We begin with the formulation " ordinary job duties," which Lane has inserted into the Garcetti rule. Lane, 134 S.Ct. at 2378. Much of the treatment of Lane thus far has speculated that the insertion of " ordinary" may signal a narrowing of the Supreme Court's position on Garcetti 's coverage. See, e.g., Mpoy v. Rhee, 758 F.3d 285, 295 (D.C. Cir. 2014) (" In particular, the use of the adjective 'ordinary'--which the court repeated nine times--could signal a narrowing of the realm of employee speech left unprotected by Garcetti." ); Hagan v. City of N.Y., F.Supp.2d, No. 13-cv-1108 (JPO), 2014 WL 4058067, at *21 (S.D.N.Y. Aug. 15, 2014) (" First, Garcetti 's 'pursuant to official duties' standard remains good law. However, it must be understood in light of Lane 's 'ordinary job responsibilities' standard, which the court repeatedly used in lieu of Garcetti 's more cryptic language." (internal citations omitted)). Whatever may come of Lane 's use of the " ordinary" modifier, at this point it likely has not altered the rule in Garcetti, at least not in any way that can be said to be clearly established. It was undisputed in Lane that the employee had not spoken pursuant to his official duties. See Lane, 134 S.Ct. at 2378 n.4 (" It is undisputed that Lane's ordinary job responsibilities did not include testifying in court proceedings." ); id. at 2383 (Thomas, J., concurring) (" The petitioner in this case did not speak 'pursuant to' his ordinary job duties because his responsibilities did not include testifying in court proceedings, and no party has suggested that he was subpoenaed as a representative of his employer. Because petitioner did not testify to 'fulfill a work responsibility,' he spoke 'as a citizen,' not as an employee." (internal brackets and citations omitted) (quoting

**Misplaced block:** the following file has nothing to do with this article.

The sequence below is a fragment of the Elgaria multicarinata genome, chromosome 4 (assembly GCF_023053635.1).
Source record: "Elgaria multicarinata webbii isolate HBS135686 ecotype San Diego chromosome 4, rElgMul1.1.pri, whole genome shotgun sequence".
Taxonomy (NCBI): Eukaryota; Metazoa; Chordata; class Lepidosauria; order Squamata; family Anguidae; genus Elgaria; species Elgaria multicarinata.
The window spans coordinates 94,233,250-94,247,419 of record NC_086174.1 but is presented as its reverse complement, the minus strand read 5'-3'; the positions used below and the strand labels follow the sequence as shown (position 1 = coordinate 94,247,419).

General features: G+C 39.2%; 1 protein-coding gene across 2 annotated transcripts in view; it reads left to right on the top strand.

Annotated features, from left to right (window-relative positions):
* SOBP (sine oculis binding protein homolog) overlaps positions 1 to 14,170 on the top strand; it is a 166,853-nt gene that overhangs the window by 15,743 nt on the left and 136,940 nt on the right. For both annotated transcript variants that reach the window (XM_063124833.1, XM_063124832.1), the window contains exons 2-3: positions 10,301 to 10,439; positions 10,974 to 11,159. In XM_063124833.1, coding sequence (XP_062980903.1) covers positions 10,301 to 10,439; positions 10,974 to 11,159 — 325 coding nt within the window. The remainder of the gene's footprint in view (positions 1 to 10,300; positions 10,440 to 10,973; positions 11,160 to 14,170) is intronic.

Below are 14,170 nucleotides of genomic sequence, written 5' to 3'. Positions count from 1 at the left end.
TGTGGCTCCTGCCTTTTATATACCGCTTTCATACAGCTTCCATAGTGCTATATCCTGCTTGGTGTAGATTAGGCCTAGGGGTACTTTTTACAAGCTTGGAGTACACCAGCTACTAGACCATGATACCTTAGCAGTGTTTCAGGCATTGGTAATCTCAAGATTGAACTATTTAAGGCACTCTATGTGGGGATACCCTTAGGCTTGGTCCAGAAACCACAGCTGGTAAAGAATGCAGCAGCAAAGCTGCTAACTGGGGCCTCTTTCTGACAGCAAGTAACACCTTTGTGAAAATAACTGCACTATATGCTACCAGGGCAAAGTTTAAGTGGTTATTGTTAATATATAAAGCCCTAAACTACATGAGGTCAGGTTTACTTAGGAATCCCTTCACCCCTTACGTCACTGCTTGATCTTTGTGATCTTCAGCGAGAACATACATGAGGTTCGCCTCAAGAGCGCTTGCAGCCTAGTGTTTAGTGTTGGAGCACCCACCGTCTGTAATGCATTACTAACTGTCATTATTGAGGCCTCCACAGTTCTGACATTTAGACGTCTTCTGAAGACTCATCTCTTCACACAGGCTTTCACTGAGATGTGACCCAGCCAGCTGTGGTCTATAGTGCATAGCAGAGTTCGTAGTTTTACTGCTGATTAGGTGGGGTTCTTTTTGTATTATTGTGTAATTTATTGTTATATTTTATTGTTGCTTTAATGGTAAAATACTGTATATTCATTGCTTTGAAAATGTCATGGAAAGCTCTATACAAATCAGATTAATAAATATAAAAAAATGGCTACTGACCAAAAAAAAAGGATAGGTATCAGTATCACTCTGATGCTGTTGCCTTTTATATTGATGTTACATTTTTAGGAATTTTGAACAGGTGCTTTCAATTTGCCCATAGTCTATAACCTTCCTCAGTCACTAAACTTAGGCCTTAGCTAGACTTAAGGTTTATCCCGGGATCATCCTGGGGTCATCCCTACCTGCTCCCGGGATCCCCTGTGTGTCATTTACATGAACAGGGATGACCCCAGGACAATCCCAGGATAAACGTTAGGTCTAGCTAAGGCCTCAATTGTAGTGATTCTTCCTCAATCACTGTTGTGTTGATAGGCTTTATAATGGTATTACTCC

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Garcetti, 547 U.S. at 421)). As such, there was no occasion for the Court to refine the standard for determining when an employee speaks pursuant to his official duties. Therefore, whatever change in the jurisprudence " ordinary" may augur, we are unable to discern any change in Garcetti 's rule from Lane applicable to this case, for any change resulting from Lane cannot be said to have been " 'clearly established' at the time of the challenged conduct." Al-Kidd, 131 S.Ct. at 2080 (emphasis added).